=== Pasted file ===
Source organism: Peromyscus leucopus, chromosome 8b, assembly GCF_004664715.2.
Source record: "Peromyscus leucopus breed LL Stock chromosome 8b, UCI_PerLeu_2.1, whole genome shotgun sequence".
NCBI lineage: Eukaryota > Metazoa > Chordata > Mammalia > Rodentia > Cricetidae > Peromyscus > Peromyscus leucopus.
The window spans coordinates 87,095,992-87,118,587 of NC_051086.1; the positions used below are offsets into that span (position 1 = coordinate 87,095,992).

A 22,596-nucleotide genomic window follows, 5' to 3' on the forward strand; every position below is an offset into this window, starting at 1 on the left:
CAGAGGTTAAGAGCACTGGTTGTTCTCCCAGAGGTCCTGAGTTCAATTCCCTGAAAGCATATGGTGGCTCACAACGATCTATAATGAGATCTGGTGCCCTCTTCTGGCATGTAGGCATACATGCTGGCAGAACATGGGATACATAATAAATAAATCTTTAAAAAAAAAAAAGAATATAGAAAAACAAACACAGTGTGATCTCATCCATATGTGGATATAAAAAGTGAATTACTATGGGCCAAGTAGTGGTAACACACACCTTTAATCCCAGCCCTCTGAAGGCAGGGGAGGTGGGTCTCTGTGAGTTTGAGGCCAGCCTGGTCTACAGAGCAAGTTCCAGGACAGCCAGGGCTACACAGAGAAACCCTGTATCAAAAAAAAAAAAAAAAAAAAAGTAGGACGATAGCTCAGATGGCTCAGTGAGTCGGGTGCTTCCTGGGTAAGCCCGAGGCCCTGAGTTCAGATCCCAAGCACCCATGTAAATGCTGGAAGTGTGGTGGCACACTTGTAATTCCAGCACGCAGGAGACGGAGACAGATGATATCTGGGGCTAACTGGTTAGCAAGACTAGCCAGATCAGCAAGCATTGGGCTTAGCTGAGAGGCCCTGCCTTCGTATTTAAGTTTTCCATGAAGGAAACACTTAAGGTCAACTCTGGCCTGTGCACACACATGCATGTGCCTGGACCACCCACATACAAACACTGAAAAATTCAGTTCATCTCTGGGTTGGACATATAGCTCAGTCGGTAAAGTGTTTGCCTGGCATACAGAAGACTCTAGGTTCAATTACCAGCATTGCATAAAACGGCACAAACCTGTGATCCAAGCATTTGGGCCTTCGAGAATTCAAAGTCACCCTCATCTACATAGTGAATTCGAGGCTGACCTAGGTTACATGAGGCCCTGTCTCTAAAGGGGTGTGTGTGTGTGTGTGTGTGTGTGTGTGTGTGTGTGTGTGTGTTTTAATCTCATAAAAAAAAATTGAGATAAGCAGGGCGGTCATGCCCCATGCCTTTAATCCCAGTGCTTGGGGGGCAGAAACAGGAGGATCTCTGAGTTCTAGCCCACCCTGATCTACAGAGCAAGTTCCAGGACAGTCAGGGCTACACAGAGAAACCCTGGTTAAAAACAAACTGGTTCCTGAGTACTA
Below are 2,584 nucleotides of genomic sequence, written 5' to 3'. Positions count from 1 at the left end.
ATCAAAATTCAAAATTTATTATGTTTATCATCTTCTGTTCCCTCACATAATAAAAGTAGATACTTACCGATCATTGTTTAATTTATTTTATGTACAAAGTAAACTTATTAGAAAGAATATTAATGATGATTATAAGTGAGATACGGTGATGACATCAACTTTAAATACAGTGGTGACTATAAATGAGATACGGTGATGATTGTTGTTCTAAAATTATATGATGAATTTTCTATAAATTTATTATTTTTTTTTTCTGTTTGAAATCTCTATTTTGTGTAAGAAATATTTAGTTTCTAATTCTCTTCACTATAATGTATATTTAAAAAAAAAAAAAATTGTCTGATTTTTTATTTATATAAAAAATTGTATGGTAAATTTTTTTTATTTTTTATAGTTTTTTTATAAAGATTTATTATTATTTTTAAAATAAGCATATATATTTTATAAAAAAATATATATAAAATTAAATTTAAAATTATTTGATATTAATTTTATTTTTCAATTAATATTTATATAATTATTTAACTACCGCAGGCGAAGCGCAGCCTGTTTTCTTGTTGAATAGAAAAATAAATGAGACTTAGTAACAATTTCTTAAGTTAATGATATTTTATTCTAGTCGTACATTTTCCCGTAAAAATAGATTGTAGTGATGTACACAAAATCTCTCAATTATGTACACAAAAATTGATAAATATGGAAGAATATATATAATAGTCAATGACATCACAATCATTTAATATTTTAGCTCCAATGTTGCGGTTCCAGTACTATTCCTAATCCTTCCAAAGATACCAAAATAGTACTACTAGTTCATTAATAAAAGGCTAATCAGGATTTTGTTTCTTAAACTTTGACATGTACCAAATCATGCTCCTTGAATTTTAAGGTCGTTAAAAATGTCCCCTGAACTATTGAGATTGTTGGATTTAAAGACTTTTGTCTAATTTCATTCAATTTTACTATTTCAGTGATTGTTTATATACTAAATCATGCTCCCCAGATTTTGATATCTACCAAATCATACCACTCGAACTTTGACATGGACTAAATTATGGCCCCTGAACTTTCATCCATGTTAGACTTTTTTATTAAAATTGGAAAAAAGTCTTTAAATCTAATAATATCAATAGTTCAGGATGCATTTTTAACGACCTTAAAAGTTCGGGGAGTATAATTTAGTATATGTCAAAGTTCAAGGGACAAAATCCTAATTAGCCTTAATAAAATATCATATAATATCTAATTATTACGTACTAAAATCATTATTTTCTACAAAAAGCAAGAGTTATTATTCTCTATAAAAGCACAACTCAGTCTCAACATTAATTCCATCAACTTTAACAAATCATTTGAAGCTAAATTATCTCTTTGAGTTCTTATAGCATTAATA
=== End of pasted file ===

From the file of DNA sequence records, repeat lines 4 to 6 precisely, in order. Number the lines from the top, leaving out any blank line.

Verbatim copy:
The window spans coordinates 87,095,992-87,118,587 of NC_051086.1; the positions used below are offsets into that span (position 1 = coordinate 87,095,992).

A 22,596-nucleotide genomic window follows, 5' to 3' on the forward strand; every position below is an offset into this window, starting at 1 on the left:
CAGAGGTTAAGAGCACTGGTTGTTCTCCCAGAGGTCCTGAGTTCAATTCCCTGAAAGCATATGGTGGCTCACAACGATCTATAATGAGATCTGGTGCCCTCTTCTGGCATGTAGGCATACATGCTGGCAGAACATGGGATACATAATAAATAAATCTTTAAAAAAAAAAAAGAATATAGAAAAACAAACACAGTGTGATCTCATCCATATGTGGATATAAAAAGTGAATTACTATGGGCCAAGTAGTGGTAACACACACCTTTAATCCCAGCCCTCTGAAGGCAGGGGAGGTGGGTCTCTGTGAGTTTGAGGCCAGCCTGGTCTACAGAGCAAGTTCCAGGACAGCCAGGGCTACACAGAGAAACCCTGTATCAAAAAAAAAAAAAAAAAAAAAGTAGGACGATAGCTCAGATGGCTCAGTGAGTCGGGTGCTTCCTGGGTAAGCCCGAGGCCCTGAGTTCAGATCCCAAGCACCCATGTAAATGCTGGAAGTGTGGTGGCACACTTGTAATTCCAGCACGCAGGAGACGGAGACAGATGATATCTGGGGCTAACTGGTTAGCAAGACTAGCCAGATCAGCAAGCATTGGGCTTAGCTGAGAGGCCCTGCCTTCGTATTTAAGTTTTCCATGAAGGAAACACTTAAGGTCAACTCTGGCCTGTGCACACACATGCATGTGCCTGGACCACCCACATACAAACACTGAAAAATTCAGTTCATCTCTGGGTTGGACATATAGCTCAGTCGGTAAAGTGTTTGCCTGGCATACAGAAGACTCTAGGTTCAATTACCAGCATTGCATAAAACGGCACAAACCTGTGATCCAAGCATTTGGGCCTTCGAGAATTCAAAGTCACCCTCATCTACATAGTGAATTCGAGGCTGACCTAGGTTACATGAGGCCCTGTCTCTAAAGGGGTGTGTGTGTGTGTGTGTGTGTGTGTGTGTGTGTGTGTGTGTGTTTTAATCTCATAAAAAAAAATTGAGATAAGCAGGGCGGTCATGCCCCATGCCTTTAATCCCAGTGCTTGGGGGGCAGAAACAGGAGGATCTCTGAGTTCTAGCCCACCCTGATCTACAGAGCAAGTTCCAGGACAGTCAGGGCTACACAGAGAAACCCTGGTTAAAAACAAACTGGTTCCTGAGTACTA